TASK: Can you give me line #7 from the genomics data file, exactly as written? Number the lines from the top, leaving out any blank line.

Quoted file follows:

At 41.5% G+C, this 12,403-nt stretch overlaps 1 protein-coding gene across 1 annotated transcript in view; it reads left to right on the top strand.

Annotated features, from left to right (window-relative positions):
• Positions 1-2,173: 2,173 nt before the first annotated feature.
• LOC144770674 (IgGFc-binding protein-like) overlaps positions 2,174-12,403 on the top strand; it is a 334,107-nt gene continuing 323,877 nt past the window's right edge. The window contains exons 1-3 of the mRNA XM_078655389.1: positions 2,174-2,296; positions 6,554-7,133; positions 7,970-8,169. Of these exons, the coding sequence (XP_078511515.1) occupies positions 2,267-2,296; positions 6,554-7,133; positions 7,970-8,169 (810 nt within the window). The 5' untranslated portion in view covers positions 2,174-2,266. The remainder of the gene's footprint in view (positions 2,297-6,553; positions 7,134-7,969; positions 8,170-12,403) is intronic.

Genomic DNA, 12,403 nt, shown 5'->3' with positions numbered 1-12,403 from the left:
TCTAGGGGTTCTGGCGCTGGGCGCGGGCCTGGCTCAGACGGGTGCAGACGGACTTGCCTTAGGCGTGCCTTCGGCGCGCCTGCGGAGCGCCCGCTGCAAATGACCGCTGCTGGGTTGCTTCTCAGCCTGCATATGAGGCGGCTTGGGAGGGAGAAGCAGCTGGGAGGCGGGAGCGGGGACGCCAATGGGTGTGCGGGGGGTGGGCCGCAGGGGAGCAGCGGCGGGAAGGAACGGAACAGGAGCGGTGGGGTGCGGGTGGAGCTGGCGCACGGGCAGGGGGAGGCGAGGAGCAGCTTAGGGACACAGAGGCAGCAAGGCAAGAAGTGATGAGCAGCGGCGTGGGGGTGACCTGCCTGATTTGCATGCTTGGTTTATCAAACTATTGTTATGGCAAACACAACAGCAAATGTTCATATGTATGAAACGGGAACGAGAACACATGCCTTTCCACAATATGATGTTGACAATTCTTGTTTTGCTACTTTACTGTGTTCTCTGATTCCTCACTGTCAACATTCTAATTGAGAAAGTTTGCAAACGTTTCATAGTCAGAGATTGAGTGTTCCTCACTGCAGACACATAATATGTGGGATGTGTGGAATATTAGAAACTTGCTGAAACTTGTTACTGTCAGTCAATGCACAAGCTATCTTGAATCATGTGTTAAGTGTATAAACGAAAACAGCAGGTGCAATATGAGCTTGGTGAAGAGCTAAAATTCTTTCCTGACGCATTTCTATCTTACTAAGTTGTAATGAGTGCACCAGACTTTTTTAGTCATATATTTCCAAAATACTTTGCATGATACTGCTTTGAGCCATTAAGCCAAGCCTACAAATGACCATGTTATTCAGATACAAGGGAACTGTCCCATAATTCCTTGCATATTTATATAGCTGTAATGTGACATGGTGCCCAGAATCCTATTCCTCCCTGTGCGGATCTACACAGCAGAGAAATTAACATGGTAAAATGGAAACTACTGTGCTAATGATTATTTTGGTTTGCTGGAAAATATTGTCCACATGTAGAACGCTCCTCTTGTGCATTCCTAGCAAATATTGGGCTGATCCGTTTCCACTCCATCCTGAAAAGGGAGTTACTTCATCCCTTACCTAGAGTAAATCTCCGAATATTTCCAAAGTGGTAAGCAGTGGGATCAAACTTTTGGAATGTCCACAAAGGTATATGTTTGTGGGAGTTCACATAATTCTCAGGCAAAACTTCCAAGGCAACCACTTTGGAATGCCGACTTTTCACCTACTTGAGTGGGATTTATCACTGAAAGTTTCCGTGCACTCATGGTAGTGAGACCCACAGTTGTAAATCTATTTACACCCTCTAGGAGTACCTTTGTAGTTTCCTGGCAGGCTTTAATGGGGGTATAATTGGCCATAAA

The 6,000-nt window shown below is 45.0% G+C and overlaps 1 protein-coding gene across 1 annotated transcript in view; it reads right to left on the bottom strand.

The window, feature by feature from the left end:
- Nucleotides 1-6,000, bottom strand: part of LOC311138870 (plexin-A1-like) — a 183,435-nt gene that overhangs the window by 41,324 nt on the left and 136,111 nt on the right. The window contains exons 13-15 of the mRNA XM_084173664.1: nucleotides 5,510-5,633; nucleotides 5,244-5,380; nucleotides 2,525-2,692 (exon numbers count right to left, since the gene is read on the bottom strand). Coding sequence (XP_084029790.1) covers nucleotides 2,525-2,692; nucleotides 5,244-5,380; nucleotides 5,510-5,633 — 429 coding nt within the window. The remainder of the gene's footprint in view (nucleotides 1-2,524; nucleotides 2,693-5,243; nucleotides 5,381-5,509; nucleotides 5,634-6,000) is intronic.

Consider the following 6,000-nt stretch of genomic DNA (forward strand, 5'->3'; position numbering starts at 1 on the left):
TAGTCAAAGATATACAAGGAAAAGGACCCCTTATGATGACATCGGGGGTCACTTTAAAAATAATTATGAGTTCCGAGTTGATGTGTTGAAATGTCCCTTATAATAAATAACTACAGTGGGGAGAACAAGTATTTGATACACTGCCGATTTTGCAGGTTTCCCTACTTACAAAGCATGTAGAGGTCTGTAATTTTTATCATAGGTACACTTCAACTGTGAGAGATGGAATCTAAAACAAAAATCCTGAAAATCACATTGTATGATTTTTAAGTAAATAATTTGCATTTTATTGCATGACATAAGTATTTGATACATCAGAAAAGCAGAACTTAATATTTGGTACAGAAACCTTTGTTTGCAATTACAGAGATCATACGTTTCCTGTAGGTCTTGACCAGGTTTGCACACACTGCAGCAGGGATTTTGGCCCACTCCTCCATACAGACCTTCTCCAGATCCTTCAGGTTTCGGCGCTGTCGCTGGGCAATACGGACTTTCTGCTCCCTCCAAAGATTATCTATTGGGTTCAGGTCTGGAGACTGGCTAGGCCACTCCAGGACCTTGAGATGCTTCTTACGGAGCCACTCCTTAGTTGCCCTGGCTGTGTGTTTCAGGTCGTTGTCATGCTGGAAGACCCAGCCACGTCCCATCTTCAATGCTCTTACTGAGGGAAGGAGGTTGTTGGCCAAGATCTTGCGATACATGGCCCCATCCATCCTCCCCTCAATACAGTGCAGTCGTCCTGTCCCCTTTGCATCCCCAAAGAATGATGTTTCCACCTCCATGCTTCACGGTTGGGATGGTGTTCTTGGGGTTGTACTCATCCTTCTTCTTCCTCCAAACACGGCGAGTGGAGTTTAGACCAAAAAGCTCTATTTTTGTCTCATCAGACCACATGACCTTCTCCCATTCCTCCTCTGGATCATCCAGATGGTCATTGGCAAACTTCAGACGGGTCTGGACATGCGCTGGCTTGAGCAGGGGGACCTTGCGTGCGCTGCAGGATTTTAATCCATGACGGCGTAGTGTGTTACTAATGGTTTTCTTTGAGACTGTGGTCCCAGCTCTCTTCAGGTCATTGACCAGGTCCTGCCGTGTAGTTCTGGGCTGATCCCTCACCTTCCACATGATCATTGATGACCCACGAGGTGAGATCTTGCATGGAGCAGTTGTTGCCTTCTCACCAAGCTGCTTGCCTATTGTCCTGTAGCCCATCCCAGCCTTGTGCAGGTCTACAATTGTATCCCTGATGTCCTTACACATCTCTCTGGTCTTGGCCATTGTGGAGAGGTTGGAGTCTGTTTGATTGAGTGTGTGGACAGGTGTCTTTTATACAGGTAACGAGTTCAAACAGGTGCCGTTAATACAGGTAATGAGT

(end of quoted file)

The 6,000-nt window shown below is 45.0% G+C and overlaps 1 protein-coding gene across 1 annotated transcript in view; it reads right to left on the bottom strand.